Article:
December 6, 2003, Entertainment, Books
Best Books of 2003
Passing: When People Can’t Be Who They Are
In six stories that progress through increasing layers of complexity, this intriguing book looks at people who pretend to be what they aren’t — gay instead of straight, white instead of black, female instead of male. They pass to be more truly themselvs. Sometimes the passers in this book cut through passing’s moral and ethical thickets with relative ease. Sometimes not.
Bookmarks on This Year’s Best Books
By Jane Henderson, Book Editor
“All of the men should clean up after Thanksgiving dinner.”
One local mom was tickled when, as homework, her second-grade daughter had todetermine whether that statement, and several others, was “fact” or “opinion.” The girl confidently decided it was “fact.” (And, really, what Thanksgiving hostess would argue?)
A week later, recovering from the sedating effects of stuffing and turkey
tryptophan, Post-Dispatch book reviewers have cleaned up their files and made some hard decisions on their picks for the best books of the year. Confidentlypresented as facts, the annual compilation actually includes, of course, a heavy serving of opinion.
So let’s briefly recap what was fact in this year’s book world:
* J.K. Rowling’s latest, “Harry Potter and the Order of the Phoenix,” made news for the extraordinary length of the children’s story (870 pages) and the record print run (8.5 million).
* In adult fiction, the surprise hit was Dan Brown’s “The Da Vinci Code.”
* By the end of the year, many of the best-selling nonfiction books centered on politics, some leaning left, some right. At least two major publishers started conservative imprints. Meanwhile, several authors wrote books critical ofPresident George W. Bush.
* Historic anniversaries (the Wright brothers’ first flight, the Lewis & Clark
expedition) were assessed in several books, with the volumes on the latter due promising to continue next year.
* Writers produced quick analysis of the war in Iraq, and publishers, again,
promise more for the next year.
* Stephen King got a lifetime-achievement award from the National Book
Foundation, spurring debate about whether such recognition rightly belongs to “popular” or “literary” authors (and whether such distinctions are useful). At the award ceremony, he said he had no “use for those who make a point of pride in saying they have never read anything by John Grisham, Tom Clancy, Mary Higgins Clark or any other popular writer.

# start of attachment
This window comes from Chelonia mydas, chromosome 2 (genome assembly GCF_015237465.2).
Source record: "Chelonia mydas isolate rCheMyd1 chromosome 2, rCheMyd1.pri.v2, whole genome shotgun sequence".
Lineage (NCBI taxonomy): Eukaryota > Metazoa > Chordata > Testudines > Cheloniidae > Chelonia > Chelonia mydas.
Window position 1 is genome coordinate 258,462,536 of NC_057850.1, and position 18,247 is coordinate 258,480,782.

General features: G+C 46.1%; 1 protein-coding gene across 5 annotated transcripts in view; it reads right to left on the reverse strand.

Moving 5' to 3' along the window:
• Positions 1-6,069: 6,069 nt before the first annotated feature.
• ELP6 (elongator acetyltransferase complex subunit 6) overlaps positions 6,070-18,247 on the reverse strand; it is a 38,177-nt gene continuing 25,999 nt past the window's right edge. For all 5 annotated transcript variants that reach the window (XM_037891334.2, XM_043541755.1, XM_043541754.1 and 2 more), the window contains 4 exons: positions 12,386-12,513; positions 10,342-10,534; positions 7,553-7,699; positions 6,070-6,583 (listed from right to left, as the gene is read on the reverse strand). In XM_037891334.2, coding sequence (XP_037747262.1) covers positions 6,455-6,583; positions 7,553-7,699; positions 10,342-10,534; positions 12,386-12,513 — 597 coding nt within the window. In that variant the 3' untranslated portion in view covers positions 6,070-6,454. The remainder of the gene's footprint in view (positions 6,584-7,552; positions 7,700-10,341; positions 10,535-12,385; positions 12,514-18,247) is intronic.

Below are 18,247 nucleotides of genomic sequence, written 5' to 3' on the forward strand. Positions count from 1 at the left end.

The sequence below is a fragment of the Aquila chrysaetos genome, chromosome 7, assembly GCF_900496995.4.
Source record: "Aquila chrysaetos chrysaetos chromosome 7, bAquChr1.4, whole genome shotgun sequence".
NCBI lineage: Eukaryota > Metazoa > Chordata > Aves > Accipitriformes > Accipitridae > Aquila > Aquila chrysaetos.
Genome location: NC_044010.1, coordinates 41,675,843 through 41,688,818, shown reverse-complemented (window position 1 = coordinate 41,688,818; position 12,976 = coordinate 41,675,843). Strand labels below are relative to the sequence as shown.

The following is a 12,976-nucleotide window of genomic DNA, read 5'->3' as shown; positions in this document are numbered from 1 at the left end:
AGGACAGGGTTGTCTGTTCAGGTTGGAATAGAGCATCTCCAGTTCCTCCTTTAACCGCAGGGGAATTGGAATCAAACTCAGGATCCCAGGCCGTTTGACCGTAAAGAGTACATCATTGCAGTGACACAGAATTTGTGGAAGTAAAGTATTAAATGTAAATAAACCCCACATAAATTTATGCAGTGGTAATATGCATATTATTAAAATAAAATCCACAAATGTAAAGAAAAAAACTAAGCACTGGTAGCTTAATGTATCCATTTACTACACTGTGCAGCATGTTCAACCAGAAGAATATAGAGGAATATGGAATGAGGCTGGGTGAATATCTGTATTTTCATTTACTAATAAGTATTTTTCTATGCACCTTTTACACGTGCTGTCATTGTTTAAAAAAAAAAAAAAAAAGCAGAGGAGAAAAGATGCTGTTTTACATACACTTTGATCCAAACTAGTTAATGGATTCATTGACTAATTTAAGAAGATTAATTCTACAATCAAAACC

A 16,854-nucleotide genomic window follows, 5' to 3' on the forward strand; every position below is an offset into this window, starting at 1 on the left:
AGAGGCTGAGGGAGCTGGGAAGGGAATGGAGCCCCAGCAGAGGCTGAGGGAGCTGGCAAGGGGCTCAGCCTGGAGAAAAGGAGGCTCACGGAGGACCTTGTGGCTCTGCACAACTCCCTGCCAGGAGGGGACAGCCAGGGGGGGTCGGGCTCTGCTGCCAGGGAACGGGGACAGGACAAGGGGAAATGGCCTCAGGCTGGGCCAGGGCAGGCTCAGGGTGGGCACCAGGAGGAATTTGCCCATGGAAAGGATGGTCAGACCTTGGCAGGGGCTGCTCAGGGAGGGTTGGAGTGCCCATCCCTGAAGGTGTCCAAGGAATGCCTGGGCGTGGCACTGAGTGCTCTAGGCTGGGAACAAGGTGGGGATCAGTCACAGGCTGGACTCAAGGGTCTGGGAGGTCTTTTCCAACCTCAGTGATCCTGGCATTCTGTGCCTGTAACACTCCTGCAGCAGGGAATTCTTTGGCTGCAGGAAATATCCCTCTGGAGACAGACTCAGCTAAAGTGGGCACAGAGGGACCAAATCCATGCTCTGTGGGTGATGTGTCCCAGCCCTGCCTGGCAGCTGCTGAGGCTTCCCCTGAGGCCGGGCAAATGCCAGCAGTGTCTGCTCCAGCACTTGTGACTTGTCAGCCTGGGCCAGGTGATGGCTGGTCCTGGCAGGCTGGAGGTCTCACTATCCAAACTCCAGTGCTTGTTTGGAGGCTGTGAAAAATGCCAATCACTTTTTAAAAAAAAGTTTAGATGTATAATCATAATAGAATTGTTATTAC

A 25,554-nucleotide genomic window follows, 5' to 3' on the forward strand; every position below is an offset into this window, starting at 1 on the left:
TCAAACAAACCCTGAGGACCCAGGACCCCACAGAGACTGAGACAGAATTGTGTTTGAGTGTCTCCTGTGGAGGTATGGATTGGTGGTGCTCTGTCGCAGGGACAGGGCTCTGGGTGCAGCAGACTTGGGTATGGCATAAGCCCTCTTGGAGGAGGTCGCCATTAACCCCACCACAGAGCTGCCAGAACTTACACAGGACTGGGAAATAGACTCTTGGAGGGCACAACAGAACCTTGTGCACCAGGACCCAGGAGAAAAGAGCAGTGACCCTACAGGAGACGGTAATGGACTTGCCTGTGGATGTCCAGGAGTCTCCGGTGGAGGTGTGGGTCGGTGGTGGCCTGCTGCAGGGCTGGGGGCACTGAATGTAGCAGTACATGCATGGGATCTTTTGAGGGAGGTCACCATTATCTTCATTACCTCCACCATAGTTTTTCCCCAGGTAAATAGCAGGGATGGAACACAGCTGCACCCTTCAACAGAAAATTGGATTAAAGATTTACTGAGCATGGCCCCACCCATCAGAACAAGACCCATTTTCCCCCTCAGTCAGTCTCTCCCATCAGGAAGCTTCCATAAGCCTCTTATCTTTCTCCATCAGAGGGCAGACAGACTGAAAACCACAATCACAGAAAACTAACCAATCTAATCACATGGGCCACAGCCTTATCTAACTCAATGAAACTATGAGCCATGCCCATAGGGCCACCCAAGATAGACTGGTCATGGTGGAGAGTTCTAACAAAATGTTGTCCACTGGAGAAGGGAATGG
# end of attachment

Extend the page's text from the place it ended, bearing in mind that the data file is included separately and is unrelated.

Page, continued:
“What do you think,” he asked, “you get social academic brownie points for deliberately staying out of touch with your own culture?” When fiction winner Shirley Hazzard picked up her National Book Award for “The Great Fire,” she retorted: “I don’t think giving us a reading list of those who are most read at this moment is much of a satisfaction.”
* Meanwhile, Oprah Winfrey’s new concentration on classics (“East of Eden” and “Cry, the Beloved Country”) brought those books some attention. But since she ended her original book club, the best-seller list seems to include far fewer literary titles.
All right, that last statement may be more an impression than fact. Surely some statistician could prove it – if he or she could decide what warranted the “literary” label.
The fact is, most book lovers are not statisticians and are interested in books precisely because they are not easily categorized as fact or fiction, as literary or commercial. Time magazine even claimed last month that there is no such thing as literary or popular categories, just “good” or “bad” books.
Well, that’s helpful. Especially to folks who might need suggestions
for holiday gift buying. So we still try to identify books by some general
categories, while acknowledging that our categories are fluid and our picks of best books somewhat personal. We don’t try to gather reviewers in one room and winnow the list down to the top five or 10 books. Instead, we offer suggestions by two dozen or so readers, whose opinions are based on knowledge and experience. That doesn’t mean every book will appeal to every reader. This list tries to sample both the commercially popular and the defiantly academic.
Our annual selection is always incomplete – there are thousands of worthy books we do not have space to review. We do include a few titles whose complete reviews may not have run in the newspaper yet or were held for lack of space.
And as for whether to read Shirley Hazzard or Stephen King, why pick just one? Read both.
copyright © St. Louis Post-Dispatch 2003
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Next up: 2019: UCLA Law Conference on Food and Animal Rights: February 23. Scarsdale Women’s Club, March 13. National Women’s Republican Club, May 15.